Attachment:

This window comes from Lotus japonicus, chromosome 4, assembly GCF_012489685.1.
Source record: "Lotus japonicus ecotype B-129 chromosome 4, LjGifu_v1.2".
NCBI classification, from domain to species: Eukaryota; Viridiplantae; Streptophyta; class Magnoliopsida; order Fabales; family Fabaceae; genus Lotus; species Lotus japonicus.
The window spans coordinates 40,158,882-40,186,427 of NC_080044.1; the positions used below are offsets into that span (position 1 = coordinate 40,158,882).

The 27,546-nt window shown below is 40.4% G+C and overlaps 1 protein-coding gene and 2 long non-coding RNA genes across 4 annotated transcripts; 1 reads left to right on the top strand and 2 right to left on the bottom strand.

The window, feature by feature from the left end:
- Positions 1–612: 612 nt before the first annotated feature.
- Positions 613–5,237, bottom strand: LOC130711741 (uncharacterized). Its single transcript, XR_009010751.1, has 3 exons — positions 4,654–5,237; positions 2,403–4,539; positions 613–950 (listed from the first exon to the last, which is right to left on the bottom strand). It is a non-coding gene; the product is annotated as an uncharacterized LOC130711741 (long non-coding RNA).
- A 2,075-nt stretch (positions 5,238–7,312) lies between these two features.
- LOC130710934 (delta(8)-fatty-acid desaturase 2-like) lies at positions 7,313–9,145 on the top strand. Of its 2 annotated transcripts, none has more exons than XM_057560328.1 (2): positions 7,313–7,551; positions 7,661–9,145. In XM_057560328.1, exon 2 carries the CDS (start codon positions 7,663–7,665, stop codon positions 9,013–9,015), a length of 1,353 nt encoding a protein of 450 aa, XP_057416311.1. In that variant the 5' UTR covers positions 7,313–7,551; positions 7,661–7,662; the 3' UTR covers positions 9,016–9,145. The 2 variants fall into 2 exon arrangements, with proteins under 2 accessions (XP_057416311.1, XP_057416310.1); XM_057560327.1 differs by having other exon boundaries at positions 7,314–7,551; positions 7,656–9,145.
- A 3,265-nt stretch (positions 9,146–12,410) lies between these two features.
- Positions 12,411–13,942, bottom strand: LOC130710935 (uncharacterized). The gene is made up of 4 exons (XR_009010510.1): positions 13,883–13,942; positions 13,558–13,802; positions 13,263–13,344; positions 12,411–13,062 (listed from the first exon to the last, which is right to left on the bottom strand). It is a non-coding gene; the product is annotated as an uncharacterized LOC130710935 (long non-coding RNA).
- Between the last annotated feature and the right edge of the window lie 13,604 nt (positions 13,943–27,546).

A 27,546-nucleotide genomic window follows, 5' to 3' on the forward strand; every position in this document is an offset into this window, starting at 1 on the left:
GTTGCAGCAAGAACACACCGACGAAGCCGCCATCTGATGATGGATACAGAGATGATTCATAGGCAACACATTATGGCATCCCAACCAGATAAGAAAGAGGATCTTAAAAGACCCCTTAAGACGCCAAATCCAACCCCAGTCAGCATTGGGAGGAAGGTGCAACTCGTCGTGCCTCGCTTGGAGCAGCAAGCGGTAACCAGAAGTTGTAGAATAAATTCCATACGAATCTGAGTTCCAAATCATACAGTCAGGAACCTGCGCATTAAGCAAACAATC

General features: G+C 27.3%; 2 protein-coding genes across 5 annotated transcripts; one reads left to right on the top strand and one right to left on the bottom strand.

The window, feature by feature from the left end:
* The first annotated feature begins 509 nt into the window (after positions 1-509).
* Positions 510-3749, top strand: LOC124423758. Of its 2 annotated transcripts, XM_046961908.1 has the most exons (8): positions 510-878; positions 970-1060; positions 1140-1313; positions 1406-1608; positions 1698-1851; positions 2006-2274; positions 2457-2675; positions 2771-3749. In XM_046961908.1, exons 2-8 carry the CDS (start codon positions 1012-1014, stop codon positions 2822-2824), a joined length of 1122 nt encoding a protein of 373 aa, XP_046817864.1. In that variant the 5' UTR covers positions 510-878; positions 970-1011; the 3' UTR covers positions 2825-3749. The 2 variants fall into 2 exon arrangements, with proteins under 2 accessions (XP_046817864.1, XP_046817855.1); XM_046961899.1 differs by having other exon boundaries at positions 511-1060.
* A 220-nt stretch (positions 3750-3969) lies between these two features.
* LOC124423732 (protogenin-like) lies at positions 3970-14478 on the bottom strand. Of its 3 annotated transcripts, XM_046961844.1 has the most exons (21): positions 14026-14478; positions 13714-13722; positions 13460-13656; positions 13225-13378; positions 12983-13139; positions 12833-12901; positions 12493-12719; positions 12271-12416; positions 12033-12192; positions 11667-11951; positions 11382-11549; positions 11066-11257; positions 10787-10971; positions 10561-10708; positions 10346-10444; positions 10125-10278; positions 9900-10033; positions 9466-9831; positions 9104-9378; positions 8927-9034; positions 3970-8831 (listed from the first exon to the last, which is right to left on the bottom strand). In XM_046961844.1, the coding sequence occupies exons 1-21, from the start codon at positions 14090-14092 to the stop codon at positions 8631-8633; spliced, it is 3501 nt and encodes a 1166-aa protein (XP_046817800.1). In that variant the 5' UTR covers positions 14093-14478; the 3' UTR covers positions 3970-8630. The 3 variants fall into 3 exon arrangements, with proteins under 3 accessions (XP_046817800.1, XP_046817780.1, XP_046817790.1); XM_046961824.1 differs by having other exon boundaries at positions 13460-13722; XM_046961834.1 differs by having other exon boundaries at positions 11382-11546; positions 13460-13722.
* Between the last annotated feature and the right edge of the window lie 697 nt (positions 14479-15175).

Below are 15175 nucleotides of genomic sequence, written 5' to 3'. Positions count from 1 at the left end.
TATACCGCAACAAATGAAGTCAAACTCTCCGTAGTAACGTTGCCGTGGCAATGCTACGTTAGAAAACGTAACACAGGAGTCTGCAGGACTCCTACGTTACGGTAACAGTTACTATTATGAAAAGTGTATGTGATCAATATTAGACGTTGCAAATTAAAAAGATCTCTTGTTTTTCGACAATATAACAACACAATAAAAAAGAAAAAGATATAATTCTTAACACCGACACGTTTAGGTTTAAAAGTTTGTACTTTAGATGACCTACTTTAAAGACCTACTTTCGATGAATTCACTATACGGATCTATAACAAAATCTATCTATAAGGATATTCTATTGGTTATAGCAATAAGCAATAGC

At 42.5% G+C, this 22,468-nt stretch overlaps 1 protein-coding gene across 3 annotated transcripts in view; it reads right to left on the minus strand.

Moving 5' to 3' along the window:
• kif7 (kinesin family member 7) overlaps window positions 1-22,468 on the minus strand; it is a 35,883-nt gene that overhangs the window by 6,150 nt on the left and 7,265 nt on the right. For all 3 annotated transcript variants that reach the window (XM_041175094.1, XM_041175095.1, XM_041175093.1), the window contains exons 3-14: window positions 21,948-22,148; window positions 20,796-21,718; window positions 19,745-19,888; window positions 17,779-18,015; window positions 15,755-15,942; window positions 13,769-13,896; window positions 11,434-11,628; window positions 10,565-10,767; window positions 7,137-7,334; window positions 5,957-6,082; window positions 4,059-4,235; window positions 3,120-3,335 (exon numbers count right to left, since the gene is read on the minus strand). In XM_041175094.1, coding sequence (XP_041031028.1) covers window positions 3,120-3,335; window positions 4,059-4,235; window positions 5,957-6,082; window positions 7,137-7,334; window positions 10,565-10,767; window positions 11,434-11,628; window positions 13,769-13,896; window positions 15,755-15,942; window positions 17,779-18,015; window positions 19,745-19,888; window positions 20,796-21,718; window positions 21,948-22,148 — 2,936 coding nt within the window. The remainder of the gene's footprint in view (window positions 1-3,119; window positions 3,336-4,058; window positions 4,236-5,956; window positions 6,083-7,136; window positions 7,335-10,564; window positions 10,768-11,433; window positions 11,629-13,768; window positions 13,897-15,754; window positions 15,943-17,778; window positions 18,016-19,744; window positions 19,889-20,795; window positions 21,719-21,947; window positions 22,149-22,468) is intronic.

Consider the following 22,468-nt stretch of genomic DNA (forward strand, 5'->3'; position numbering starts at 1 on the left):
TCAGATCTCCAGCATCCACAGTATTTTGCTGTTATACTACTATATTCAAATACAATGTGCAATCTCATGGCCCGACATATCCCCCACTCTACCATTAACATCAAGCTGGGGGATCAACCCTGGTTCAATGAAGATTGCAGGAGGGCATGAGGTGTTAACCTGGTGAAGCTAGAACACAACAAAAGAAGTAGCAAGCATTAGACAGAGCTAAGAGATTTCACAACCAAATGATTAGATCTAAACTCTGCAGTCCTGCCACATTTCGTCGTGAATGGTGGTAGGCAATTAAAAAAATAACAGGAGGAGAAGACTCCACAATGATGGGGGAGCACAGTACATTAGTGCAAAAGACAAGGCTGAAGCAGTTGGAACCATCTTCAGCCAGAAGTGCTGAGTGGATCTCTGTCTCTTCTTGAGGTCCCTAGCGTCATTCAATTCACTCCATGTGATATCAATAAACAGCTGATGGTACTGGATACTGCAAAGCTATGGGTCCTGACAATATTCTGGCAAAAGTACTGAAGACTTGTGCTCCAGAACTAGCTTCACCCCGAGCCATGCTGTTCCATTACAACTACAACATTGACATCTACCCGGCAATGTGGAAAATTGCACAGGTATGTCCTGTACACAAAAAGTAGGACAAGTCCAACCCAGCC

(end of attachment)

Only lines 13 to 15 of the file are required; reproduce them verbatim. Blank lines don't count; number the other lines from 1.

- Between the last annotated feature and the right edge of the window lie 13,604 nt (positions 13,943–27,546).

A 27,546-nucleotide genomic window follows, 5' to 3' on the forward strand; every position in this document is an offset into this window, starting at 1 on the left:
GTTGCAGCAAGAACACACCGACGAAGCCGCCATCTGATGATGGATACAGAGATGATTCATAGGCAACACATTATGGCATCCCAACCAGATAAGAAAGAGGATCTTAAAAGACCCCTTAAGACGCCAAATCCAACCCCAGTCAGCATTGGGAGGAAGGTGCAACTCGTCGTGCCTCGCTTGGAGCAGCAAGCGGTAACCAGAAGTTGTAGAATAAATTCCATACGAATCTGAGTTCCAAATCATACAGTCAGGAACCTGCGCATTAAGCAAACAATC